First, the house on the property is in extremely bad shape but, as one of the oldest houses in Kent County, it retains historic significance. Primeau originally proposed tearing it down and building a structure that would look similar. When the HDC gave an advisory opinion in opposition to that plan, Primeau came back with a new plan that would essentially gut the interior of the building but would retain as much of the exterior of the building as possible, as well as rebuild the chimney, which is of singular historic importance.

In addition, the McKennas had operated a private dump on the 4.6 acre property for decades and it’s unclear what environmental hazards will be found on the site. And, finally, there is a pond on the site and much of the property sits in the floodplain. In his proposal, Primeau said he would work with state agencies to mitigate the environmental issues, including raising the grade in spots if necessary.

He said Thursday all of that work would be costly and awarding a density bonus for the project was appropriate.

“To ask for a few units more for all of that is an incredibly reasonable request,” he said.

“We feel like we followed the law,” said Planning Board Chairman Mike Donegan. “That’s what we tried very hard to do. We had many hearings on this, we took a lot of evidence. We think that we considered all the statutory and local requirements and presented a decision that follows all of that.”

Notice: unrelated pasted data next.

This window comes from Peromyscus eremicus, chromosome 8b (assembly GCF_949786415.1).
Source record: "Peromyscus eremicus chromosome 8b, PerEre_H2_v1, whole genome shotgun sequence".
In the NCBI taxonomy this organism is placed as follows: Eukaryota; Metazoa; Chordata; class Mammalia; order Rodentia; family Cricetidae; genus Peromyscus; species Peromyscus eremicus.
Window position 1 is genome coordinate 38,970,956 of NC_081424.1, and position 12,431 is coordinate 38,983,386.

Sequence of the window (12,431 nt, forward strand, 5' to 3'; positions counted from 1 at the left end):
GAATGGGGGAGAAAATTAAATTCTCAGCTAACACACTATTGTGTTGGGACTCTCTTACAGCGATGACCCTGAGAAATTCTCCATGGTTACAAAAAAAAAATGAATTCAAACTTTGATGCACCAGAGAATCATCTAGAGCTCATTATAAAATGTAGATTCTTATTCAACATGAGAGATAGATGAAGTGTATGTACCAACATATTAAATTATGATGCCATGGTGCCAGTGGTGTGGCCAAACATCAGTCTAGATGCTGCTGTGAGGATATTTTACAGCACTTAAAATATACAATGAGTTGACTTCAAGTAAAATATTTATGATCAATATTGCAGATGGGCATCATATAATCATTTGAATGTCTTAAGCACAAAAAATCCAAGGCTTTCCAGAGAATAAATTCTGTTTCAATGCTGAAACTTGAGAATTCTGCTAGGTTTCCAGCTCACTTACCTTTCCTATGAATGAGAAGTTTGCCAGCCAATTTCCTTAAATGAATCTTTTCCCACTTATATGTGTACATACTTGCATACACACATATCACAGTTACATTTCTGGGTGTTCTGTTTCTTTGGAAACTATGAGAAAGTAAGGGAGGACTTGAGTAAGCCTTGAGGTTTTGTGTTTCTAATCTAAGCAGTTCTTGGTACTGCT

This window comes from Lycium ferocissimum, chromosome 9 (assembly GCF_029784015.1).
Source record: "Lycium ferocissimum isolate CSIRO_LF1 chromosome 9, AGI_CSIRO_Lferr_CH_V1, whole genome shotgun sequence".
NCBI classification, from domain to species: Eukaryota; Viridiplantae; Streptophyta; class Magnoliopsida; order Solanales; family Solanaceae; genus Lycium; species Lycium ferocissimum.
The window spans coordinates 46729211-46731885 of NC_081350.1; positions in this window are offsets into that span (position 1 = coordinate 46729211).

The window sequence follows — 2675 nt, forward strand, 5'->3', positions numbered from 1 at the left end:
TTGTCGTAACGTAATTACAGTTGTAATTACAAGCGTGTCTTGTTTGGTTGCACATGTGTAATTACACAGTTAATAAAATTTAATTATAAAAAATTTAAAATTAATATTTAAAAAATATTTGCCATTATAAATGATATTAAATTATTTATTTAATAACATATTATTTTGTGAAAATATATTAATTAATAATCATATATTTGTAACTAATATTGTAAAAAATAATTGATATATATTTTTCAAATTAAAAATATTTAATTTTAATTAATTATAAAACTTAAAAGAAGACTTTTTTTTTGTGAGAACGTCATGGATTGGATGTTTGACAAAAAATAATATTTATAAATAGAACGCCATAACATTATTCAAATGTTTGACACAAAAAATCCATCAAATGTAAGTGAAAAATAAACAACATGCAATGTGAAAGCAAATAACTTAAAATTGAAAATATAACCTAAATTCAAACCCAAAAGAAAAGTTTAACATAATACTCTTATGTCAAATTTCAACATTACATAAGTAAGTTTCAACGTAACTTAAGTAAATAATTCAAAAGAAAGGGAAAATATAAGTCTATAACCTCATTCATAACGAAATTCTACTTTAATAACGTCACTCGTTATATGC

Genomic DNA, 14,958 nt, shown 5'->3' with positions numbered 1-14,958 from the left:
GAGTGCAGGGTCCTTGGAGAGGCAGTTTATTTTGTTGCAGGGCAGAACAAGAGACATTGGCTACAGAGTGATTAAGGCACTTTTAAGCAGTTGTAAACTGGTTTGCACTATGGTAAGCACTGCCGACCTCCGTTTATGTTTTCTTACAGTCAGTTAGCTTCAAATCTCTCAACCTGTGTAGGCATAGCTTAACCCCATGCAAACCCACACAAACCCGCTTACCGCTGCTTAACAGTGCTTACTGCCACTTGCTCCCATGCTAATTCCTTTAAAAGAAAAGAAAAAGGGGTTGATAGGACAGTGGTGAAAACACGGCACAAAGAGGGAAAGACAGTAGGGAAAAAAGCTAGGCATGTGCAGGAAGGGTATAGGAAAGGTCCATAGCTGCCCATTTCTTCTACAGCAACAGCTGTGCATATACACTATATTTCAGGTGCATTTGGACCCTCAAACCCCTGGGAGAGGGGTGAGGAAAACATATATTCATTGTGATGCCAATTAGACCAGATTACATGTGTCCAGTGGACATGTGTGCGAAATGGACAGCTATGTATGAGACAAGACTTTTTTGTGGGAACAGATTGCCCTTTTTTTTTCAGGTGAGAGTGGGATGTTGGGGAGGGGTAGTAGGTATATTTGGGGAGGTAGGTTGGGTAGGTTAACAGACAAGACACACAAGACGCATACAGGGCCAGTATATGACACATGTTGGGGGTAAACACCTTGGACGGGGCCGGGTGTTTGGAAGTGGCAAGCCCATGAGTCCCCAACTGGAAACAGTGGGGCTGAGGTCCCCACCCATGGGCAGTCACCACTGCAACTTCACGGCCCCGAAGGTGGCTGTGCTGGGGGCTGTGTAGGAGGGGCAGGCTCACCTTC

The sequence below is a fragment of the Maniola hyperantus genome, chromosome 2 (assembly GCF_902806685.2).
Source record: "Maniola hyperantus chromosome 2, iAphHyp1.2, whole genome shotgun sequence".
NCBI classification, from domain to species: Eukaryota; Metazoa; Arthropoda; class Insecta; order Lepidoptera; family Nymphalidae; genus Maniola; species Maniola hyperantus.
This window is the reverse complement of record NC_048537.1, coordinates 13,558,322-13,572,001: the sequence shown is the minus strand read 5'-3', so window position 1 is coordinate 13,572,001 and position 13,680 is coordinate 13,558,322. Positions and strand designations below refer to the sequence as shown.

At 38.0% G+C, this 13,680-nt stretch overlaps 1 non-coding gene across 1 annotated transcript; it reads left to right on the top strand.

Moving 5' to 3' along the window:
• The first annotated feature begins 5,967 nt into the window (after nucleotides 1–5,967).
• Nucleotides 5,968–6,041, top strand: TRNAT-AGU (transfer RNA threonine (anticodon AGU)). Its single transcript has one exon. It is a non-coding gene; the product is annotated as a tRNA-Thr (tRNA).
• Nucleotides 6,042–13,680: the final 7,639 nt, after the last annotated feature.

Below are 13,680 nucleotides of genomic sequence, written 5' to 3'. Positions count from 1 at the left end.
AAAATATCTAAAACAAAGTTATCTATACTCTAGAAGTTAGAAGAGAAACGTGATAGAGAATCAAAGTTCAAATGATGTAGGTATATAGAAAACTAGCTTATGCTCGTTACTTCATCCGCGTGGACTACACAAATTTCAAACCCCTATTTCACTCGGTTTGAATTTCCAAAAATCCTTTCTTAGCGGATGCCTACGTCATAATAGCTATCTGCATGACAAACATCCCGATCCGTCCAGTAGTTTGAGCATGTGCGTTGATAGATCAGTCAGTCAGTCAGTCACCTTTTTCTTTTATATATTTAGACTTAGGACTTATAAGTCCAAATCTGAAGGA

Town officials acknowledge that SHAB usually rules in favor of the developer – the board was designed to favor affordable housing. That’s because most municipalities do not have the requisite 10 percent of their housing stock deemed affordable (*for explanation about affordable, see footnote). East Greenwich’s affordable housing percentage sits at 4.6, which could give Primeau leverage in the appeal.

But Donegan said the town’s Comprehensive Plan (a formal document that acts like a blueprint for the town in terms of future development and was approved by the state) outlines other areas in town for affordable housing and that the McKenna property was not on that map.

“We have recited in the decision all the applications, the number of units we have so far, our record of approving all the comp permits [up to now]. We think we’ll hit our numbers anyway, without approving something that isn’t otherwise approvable,” he said.

Primeau said he was confident in winning the appeal because the Planning Board’s decision “is not supported by the weight of evidence in the record.”

Andrew Teitz, the lawyer for the Planning Board, disagreed with that analysis, noting that typically in cases like this, the developer puts forth a lot of evidence and those in opposition (usually abutters) don’t put up any.

In this case, he said, “you had several of the experts put forth by the neighbors at their own expertise.”

He added, “I think there is much more information in this case in support of the denial then there usually is.”